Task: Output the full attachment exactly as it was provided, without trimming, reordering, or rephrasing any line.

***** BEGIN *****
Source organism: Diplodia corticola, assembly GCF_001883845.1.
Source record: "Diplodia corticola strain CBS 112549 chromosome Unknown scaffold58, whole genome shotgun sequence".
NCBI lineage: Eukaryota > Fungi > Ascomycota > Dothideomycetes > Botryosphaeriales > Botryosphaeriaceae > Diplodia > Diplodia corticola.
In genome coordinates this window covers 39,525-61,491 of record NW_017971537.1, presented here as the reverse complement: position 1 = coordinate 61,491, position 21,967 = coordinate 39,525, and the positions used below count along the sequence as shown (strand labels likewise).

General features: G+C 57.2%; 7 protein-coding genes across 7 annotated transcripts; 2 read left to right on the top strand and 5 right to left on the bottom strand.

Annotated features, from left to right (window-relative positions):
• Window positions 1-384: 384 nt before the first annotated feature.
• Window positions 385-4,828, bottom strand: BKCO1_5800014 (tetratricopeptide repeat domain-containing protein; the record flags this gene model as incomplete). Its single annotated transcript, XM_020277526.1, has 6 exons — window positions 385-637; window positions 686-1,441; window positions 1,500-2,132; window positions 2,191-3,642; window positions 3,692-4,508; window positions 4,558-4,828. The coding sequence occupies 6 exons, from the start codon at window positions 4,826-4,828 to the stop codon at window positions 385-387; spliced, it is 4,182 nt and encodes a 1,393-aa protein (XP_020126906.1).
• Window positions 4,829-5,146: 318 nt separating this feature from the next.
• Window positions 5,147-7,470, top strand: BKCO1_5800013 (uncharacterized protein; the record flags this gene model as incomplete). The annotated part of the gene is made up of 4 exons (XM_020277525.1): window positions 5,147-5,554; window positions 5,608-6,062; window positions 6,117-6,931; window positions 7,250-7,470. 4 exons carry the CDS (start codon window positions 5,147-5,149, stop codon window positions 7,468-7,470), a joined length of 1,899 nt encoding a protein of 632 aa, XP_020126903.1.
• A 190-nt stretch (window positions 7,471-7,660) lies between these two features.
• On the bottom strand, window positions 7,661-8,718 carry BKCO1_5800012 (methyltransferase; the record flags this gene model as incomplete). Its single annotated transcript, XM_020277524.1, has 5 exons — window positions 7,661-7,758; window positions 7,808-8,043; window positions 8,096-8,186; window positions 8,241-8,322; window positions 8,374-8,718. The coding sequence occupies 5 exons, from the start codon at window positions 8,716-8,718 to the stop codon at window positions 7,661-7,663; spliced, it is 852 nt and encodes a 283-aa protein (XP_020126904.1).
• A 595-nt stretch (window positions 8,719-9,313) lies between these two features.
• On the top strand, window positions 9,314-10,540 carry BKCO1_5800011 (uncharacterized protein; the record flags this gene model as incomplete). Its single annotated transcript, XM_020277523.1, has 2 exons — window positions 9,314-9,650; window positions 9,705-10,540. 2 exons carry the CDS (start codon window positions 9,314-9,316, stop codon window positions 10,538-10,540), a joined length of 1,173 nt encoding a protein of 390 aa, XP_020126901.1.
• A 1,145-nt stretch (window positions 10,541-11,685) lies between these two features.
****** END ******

Source organism: Diplodia corticola, assembly GCF_001883845.1.
Source record: "Diplodia corticola strain CBS 112549 chromosome Unknown scaffold58, whole genome shotgun sequence".
NCBI lineage: Eukaryota > Fungi > Ascomycota > Dothideomycetes > Botryosphaeriales > Botryosphaeriaceae > Diplodia > Diplodia corticola.
In genome coordinates this window covers 39,525-61,491 of record NW_017971537.1, presented here as the reverse complement: position 1 = coordinate 61,491, position 21,967 = coordinate 39,525, and the positions used below count along the sequence as shown (strand labels likewise).

General features: G+C 57.2%; 7 protein-coding genes across 7 annotated transcripts; 2 read left to right on the top strand and 5 right to left on the bottom strand.

Annotated features, from left to right (window-relative positions):
• Window positions 1-384: 384 nt before the first annotated feature.
• Window positions 385-4,828, bottom strand: BKCO1_5800014 (tetratricopeptide repeat domain-containing protein; the record flags this gene model as incomplete). Its single annotated transcript, XM_020277526.1, has 6 exons — window positions 385-637; window positions 686-1,441; window positions 1,500-2,132; window positions 2,191-3,642; window positions 3,692-4,508; window positions 4,558-4,828. The coding sequence occupies 6 exons, from the start codon at window positions 4,826-4,828 to the stop codon at window positions 385-387; spliced, it is 4,182 nt and encodes a 1,393-aa protein (XP_020126906.1).
• Window positions 4,829-5,146: 318 nt separating this feature from the next.
• Window positions 5,147-7,470, top strand: BKCO1_5800013 (uncharacterized protein; the record flags this gene model as incomplete). The annotated part of the gene is made up of 4 exons (XM_020277525.1): window positions 5,147-5,554; window positions 5,608-6,062; window positions 6,117-6,931; window positions 7,250-7,470. 4 exons carry the CDS (start codon window positions 5,147-5,149, stop codon window positions 7,468-7,470), a joined length of 1,899 nt encoding a protein of 632 aa, XP_020126903.1.
• A 190-nt stretch (window positions 7,471-7,660) lies between these two features.
• On the bottom strand, window positions 7,661-8,718 carry BKCO1_5800012 (methyltransferase; the record flags this gene model as incomplete). Its single annotated transcript, XM_020277524.1, has 5 exons — window positions 7,661-7,758; window positions 7,808-8,043; window positions 8,096-8,186; window positions 8,241-8,322; window positions 8,374-8,718. The coding sequence occupies 5 exons, from the start codon at window positions 8,716-8,718 to the stop codon at window positions 7,661-7,663; spliced, it is 852 nt and encodes a 283-aa protein (XP_020126904.1).
• A 595-nt stretch (window positions 8,719-9,313) lies between these two features.
• On the top strand, window positions 9,314-10,540 carry BKCO1_5800011 (uncharacterized protein; the record flags this gene model as incomplete). Its single annotated transcript, XM_020277523.1, has 2 exons — window positions 9,314-9,650; window positions 9,705-10,540. 2 exons carry the CDS (start codon window positions 9,314-9,316, stop codon window positions 10,538-10,540), a joined length of 1,173 nt encoding a protein of 390 aa, XP_020126901.1.
• A 1,145-nt stretch (window positions 10,541-11,685) lies between these two features.